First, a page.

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Fourth Autonomous Greenhouse Challenge started

The fourth Wageningen University & Research's Autonomous Greenhouse Challenge has started. Using artificial intelligence and machine learning, 23 teams from around the world will take on the challenge of growing dwarf tomatoes fully autonomously. Until 31 May, the competition takes place in a virtual environment. The five best teams will be selected for the next phase. In autumn, they will be given their own greenhouse compartment at WUR in Bleiswijk to grow real dwarf tomatoes as sustainably and autonomously as possible.

AI supports human decisions
Today's greenhouses already feature a high level of automation for crop production. Climate control and irrigation are generally automated. However, decisions such as the required temperature in the greenhouse, planting distances and harvesting times are still made by growers themselves. Based on their knowledge and experience, growers strive to optimize yields with efficient use of resources. This process is subjective and labor-intensive, requiring considerable experience. Artificial intelligence and machine learning can play a role in improving decision-making processes and production efficiency. The Autonomous Greenhouse Challenge aims to stimulate the development of new, fully automated techniques in greenhouse farming. In this challenge, dwarf tomato cultivation was chosen because autonomous cultivation of tomatoes could potentially replace traditional high-wire tomato cultivation in the future. This method of cultivation is currently very labor-intensive.

Building algorithms
The first phase of this Autonomous Greenhouse Challenge will take place from 2 April to 31 May as an Online Challenge. During this phase, participating teams will develop algorithms based on training images of dwarf tomato plants. These algorithms are designed to analyze various plant characteristics, including plant length, leaf area, number of fruits, and maturity.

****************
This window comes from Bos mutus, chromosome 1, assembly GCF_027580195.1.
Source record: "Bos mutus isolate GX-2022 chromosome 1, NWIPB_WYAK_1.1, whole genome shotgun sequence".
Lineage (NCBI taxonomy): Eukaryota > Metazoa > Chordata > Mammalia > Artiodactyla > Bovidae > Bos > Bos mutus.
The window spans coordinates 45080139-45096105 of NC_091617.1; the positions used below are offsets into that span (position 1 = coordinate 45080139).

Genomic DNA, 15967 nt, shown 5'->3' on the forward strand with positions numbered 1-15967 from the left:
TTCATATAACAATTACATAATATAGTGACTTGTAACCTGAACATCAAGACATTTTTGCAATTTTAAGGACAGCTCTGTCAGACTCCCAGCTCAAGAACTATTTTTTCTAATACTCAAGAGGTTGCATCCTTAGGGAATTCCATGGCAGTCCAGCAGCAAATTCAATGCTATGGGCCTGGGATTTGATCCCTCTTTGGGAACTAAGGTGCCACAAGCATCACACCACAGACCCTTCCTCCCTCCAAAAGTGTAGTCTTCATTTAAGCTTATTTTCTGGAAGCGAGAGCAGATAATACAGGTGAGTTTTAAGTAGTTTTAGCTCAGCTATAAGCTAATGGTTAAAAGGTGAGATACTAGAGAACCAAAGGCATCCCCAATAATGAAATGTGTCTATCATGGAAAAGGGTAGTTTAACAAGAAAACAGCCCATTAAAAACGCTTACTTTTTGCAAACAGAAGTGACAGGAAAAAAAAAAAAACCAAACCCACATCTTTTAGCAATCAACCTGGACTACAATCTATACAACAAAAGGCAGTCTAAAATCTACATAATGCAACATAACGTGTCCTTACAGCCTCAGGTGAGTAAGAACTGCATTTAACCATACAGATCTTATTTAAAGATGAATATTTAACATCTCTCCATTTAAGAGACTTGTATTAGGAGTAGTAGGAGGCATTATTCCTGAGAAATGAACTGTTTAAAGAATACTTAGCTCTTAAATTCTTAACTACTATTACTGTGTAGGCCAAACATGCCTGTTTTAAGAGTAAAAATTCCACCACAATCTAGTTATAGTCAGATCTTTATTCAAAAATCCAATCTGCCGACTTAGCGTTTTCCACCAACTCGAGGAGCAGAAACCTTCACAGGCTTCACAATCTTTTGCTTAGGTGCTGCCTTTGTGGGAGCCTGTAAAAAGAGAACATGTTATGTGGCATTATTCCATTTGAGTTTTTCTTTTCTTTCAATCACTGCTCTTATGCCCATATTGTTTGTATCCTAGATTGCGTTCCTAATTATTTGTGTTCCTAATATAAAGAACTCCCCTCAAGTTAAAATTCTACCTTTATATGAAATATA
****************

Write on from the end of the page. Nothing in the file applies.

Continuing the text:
Teams receive a training set with annotated images, including manually measured data (ground truth) to refine their algorithm. They are then given the opportunity to validate their algorithm several times before receiving an unknown test set of images for the final assessment of the developed algorithms. In the final evaluation, teams are ranked based on the difference between their predicted data and manual measurements.

Teams are subsequently challenged to use machine learning and AI to develop algorithms to independently control a virtual greenhouse and crop, including ventilation, heating, screens, and lighting. The algorithms must ensure that a virtual crop of dwarf tomatoes grows well while using as little energy and other resources as possible. A successful crop, with enough ripe fruit and high dry matter, yields profits. However, using energy, CO2, and greenhouse space involves costs. Ultimately, the teams are ranked based on their net profit.

Hackathon event for participating teams
All participating teams will be invited to a Hackathon event on 6/7 June at WUR in Bleiswijk. During this event, the points for the two parts of the Online Challenge will be announced. Teams can earn extra points by performing an additional task and by giving a presentation on their approach in front of an international jury. The five teams with the most points will be given their own greenhouse compartment in autumn to prove their autonomous production skills with a real crop of dwarf tomatoes. The event can be followed live on our YouTube channel.

Follow the teams' performance during the Online Challenge
Get to know our participating teams and follow their performance during the Online Challenge through our public dashboard.

Currently, Fravebot, AiCU and IDEAS teams are leading in Part B. Teams ETH Agriculture ML, VeggieMight and cyberGreen are leading in Part A. A new intermediate score will be announced every Tuesday.


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